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Vacation is over, now it's back to church!

Vacation has filled the entire summer.  It's the end of August, Labor Day is just around the corner, it's time to get back into a normal routine. I'd like to go back to church next Sunday, but I would feel totally lost. I have no idea what's been going on there. It would be easier just to stay home and get caught up on laundry. Maybe we'll try again the following Sunday.

Does this sound familiar? Have you enjoyed time away with your family and friends? Have you caught up on your sleep, your household chores? We know the value of raising our families to love church. We want our kids to enjoy the sense of belonging only church membership can bring. So how did this happen? How could we let summer vacation interrupt our church attendance?

First of all, let's not be too hard on ourselves. Everyone takes vacations or even relaxes at home once in awhile. It's how we handle our return to "normal" that determines our next steps. Knowing we are not alone in this struggle will give us grace while we put a plan in place. The next time summer rolls around and pulls us away from church life, we will be ready. Here are a few suggestions that may help you get back into church life more smoothly.

1. Find a "bus buddy".

Do you remember attending field trips in elementary school? What fun times those were! The teacher would give this directive every time we stepped on the bus, "Find a Bus Buddy". My bus buddy served as my accountability partner. She would make sure I got back on that bus. If I wandered away, my bus buddy wouldn't let the driver leave without me. The bus buddy system ensured everyone stayed together and no one was left behind.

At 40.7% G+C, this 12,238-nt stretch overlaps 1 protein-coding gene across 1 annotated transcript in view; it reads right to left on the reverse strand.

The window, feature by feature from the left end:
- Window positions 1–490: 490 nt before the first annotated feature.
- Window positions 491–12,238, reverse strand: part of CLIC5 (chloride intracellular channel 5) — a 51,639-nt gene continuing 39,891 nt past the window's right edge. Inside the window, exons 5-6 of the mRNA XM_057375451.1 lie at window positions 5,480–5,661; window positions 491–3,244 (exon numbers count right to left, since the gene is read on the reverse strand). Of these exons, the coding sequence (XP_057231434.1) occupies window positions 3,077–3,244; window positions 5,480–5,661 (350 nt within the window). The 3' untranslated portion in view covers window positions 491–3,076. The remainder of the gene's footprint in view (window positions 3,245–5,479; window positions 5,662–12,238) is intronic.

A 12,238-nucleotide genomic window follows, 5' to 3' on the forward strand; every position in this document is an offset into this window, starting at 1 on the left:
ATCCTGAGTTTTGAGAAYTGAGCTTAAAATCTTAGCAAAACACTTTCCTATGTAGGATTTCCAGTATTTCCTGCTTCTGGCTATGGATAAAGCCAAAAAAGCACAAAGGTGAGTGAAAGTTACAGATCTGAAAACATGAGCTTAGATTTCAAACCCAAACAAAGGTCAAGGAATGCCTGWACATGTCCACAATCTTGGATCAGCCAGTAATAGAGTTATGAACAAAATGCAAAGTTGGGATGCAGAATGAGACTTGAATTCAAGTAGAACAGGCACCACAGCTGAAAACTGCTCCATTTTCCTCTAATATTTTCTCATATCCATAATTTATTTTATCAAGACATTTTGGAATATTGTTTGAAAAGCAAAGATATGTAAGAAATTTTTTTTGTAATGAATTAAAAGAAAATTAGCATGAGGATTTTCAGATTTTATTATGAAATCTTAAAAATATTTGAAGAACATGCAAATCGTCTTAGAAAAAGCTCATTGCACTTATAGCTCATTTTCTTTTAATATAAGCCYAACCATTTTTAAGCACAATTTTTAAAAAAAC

In this same way, enlisting the help of a friend at church will strengthen your ties to the group. Choose someone who has a schedule similar to you. She's the one who will understand, because she's been there. Sit down with her. Express your concerns and your desire to become bus buddies. Together the two of you can work out a strategy to keep each other informed of happenings at church. You will both reap the rewards of accountability and avoid the awkward feeling of coming back to church.

2. Believe your church family has the best intentions.

Ever had someone hand you a visitor's card at your own church? There's nothing more discouraging when you walk in the door than being asked if you've ever been there before. That innocent phrase can cause damage if we allow ourselves to take offense. We cannot allow ourselves to get offended by the words or actions of others upon our return. During time away a lot can change. New people will start coming. New activities will begin. Assume each person you encounter has the best intentions. This will keep your attitude in check your first time back after an absence.

3. Boost your level of commitment.

When we find it easy to slip away from church unnoticed, that may be a sign we need to become more involved in a ministry there. Finding a place to plug in not only develops closer relationships with our fellow members, it also gives us an outlet for using our talents to help others. However, a word of caution here. Jumping into too much at once can have the opposite effect.

I have been guilty in the past of getting over-excited and taking on more responsibility than I could handle at the time. This only leads to burnout. Talk to your pastor and your bus buddy. Ask them to pray with you about opportunities where you can be of service. Finding the best way for you to reestablish your commitment will keep you from getting overwhelmed. It will also help you stay connected when outside activities threaten to take over.

Yes, stepping back into church involvement is difficult. The guilt we feel over missed attendance can cause distance to form between us and our church. Following this plan will ease the anxiety and make the transition simple for us and our families. So why wait until next Sunday? Instead, let's begin taking these practical steps today. The end result will be the closeness and sense of connection we desire.

"And let us consider how we may spur one another on toward love and good deeds, not giving up meeting together, as some are in the habit of doing, but encouraging one another" (Hebrews 10:24-25).